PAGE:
Do You Know “Pop Theology”? (1)

September 26, 2022
Bishop Antonio Stagliano

On August 6, 2022, Pope Francis appointed as President of the Pontifical Academy of Theology, Msgr. Antonio Staglianò, Bishop Emeritus of Noto, in southeastern Sicily. This prelate has become known for his desire to promote what he himself calls “pop theology.”

According to Andrea Gagliarducci on the August 15 Monday Vatican website, this appointment reveals how Pope Francis wants his theologian to be and how he sees the development of theology. According to the Italian journalist, the important thing for the Pope “is not the doctrine, but how it is presented. This is a mainly pragmatic approach to the problem.”

And he added: “it is an approach in which the choice of Bishop Staglianò, who became famous for his theorization of the so-called Pop Theology, is reflected. It is a popular theology, “unconventional” in the words of the bishop himself, which aims to present the Gospel in contemporary language. In particular, Bishop Staglianò loves to use pieces of pop music pieces, particularly those from the Sanremo Festival.”

According to Andrea Gagliarducci, “for Pope Francis, the priority is to rejuvenate language. The Pope might have no intention of changing doctrine, but he is convinced that the doctrine must be presented differently to be attractive. Doctrine must communicate joy. It must not show prohibitions.”

Basically, the Italian journalist wonders, “doctrine as a question of language: this is perhaps the central theological theme of Pope Francis.”

Perhaps Francis does not really have the intention of changing the doctrine, - as Andrea Gagliarducci writes -, but he has the obvious obsession to make this doctrine “presentable” in the eyes of world, which can only oblige him to modify the doctrine to adapt it to the demands of this world – on a case-by-case basis, as in the case of communion for remarried divorcees.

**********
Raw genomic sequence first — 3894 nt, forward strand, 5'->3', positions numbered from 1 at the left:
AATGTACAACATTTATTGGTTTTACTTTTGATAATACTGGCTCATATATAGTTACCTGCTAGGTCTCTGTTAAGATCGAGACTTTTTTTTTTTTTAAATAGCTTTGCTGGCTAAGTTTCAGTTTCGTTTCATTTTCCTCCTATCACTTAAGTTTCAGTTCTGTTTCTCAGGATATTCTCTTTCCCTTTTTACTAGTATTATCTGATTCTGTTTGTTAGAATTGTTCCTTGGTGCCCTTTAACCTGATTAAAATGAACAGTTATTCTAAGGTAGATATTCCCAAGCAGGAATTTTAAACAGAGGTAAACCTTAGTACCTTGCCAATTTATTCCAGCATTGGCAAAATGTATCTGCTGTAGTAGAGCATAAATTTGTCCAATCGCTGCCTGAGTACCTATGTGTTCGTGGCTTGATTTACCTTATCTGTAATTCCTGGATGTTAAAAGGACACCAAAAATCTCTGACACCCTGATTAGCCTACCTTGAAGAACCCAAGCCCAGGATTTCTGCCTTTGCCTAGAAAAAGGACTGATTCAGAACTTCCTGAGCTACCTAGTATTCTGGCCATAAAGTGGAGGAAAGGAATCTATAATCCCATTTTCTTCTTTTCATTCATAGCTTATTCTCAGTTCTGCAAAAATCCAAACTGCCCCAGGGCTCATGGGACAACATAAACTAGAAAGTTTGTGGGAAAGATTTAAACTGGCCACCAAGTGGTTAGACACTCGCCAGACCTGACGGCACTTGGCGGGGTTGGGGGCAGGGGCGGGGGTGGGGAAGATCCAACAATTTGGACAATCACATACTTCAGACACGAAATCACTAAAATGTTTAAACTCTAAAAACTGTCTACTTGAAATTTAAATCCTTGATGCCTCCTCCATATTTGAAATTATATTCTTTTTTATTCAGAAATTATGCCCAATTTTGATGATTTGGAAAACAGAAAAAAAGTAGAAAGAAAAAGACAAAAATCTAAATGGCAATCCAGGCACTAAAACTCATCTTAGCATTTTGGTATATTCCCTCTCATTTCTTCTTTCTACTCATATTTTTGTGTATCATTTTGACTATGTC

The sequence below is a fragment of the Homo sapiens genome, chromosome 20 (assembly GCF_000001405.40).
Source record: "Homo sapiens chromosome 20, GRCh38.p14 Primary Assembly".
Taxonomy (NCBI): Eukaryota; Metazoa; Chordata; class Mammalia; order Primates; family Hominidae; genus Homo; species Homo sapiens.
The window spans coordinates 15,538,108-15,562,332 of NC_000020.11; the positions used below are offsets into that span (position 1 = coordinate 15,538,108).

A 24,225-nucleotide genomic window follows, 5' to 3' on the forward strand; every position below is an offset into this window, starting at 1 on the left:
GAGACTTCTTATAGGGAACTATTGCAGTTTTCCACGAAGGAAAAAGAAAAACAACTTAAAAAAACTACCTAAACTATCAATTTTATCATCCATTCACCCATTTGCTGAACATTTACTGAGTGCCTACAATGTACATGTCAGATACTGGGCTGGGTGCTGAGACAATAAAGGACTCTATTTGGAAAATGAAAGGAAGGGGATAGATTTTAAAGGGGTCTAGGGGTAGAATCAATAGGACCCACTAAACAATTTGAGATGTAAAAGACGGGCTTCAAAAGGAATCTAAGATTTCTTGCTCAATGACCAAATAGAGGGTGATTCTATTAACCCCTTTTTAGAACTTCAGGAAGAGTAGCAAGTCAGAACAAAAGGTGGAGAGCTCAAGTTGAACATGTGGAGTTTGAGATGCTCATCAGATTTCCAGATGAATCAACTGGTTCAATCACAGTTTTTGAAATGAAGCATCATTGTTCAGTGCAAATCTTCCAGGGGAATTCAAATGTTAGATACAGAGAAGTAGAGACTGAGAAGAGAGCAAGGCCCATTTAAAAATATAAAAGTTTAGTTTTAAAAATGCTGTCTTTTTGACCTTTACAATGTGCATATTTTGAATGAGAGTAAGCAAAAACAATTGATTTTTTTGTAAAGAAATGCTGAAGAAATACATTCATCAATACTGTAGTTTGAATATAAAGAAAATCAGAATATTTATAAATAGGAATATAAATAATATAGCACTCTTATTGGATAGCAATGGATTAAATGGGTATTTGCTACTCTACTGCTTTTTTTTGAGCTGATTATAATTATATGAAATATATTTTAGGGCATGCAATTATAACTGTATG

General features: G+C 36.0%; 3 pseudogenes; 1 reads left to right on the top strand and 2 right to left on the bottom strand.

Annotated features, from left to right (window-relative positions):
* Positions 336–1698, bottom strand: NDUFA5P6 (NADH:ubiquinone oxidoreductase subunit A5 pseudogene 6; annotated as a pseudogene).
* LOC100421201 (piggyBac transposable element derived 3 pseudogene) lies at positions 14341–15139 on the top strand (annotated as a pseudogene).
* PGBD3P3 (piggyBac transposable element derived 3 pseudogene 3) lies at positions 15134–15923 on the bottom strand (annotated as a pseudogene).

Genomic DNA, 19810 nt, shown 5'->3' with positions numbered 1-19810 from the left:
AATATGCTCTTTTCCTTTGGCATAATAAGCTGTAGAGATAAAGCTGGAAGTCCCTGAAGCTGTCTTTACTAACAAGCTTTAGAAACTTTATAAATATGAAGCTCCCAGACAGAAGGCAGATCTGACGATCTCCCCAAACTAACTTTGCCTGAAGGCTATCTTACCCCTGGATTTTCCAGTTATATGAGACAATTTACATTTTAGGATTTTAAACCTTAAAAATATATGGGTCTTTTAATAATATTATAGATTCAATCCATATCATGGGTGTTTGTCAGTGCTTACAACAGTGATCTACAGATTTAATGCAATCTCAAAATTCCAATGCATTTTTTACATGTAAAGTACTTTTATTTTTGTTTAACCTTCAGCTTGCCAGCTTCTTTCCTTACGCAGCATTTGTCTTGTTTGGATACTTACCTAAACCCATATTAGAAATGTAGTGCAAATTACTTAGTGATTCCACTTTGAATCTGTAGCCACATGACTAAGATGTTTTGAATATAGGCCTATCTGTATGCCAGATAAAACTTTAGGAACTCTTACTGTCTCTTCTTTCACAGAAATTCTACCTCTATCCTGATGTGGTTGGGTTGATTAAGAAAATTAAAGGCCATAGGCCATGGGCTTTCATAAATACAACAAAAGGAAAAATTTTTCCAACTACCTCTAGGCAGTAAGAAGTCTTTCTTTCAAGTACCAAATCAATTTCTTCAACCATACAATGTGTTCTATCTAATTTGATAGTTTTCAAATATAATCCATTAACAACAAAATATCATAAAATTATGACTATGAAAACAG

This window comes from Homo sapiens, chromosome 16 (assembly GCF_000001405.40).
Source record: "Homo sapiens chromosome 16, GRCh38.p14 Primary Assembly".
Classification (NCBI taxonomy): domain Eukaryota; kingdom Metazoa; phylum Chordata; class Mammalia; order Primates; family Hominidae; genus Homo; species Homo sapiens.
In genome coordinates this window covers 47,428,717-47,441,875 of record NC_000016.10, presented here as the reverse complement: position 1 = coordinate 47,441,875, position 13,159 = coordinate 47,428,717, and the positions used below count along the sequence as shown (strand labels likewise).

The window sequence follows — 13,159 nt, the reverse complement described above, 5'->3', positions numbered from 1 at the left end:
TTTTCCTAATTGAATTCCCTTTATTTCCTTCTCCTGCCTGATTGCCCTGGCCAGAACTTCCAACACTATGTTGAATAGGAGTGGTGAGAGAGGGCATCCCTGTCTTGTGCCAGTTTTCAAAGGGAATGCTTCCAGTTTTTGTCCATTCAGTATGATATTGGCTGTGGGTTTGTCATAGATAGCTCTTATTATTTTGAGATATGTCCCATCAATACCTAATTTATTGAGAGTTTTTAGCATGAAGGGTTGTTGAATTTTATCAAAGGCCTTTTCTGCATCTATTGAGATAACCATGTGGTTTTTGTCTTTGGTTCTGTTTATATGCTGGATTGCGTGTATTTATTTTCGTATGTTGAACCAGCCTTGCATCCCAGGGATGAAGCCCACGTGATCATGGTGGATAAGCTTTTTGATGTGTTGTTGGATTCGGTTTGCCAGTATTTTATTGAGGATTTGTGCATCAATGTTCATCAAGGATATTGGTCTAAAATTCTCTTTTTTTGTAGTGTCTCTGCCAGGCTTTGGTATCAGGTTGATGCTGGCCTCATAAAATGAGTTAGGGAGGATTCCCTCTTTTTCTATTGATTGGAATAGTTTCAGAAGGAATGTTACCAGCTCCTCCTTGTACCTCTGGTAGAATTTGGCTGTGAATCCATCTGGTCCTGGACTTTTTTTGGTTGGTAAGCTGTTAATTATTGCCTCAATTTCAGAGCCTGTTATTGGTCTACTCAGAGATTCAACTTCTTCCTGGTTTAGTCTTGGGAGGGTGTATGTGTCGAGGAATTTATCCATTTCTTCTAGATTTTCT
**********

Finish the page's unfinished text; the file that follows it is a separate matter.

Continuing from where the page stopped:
To change the form without changing the content was the statement displayed by the conciliar aggiornamento from the beginning. This illusion is now proven.

The Roman Vaticanist continues: the thought of Pope Francis “consists in addressing major [societal] issues instead of central doctrinal themes. We look first of all at the human being, and the discourse on God must rather be a human discourse.”

With Bishop Staglianò at his side, Francis will have “a pastor who shows himself to the peripheries (even of thought) as Pope Francis always invites people to do. The new theological line, therefore, will be to rejuvenate language, explaining the Gospel from another perspective.”

“Thus, some central themes of the debate are downplayed, from the one on doctrine to that on the great themes of life and bioethics, which must relativized and set aside to address the issues [of society, such as ecology ] that may attract dialogue” with the contemporary world.

For Vincenzo Rizza, a correspondent of Aldo Maria Valli who quotes him on his blog, on August 13, it is indeed a revolution. With irony, he comments on the recent appointment of Bishop Staglianò: “a just and awaited promotion for a fine theologian who has particularly distinguished himself by his originality and respect for the new magisterium.”

“All those efforts have finally been rewarded, and our man will be able to leave the small stage of Noto (which was evidently now too narrow) to perform on much more prestigious stages.”

And to promise a bright future to the new president of the Academy of Theology, who will “finally be able to extend the benefits of his preaching to the entire Catholic world and contribute to the formation of new priests and to pop theological reform.”

“First step, the obligation to appoint (as already done in Noto) a pop-theological assistant (whatever that means) in each diocese; second step, the replacement of the Creed with Imagine of John Lennon, a song that Jesus too, according to the prelate, would have sung with conviction; third step… unpredictable, for now. Because the imagination has no limits. The revolution has just begun!”

Caustically, Vincenzo Rizza concludes by suggesting another nomination: for the “priest who celebrated Mass at sea, with a bare torso using an air mattress as an altar; after all, he has interpreted literally the teachings of the Church “going forth” to the letter, and could worthily replace Staglianò as bishop in the vacant see of Noto.”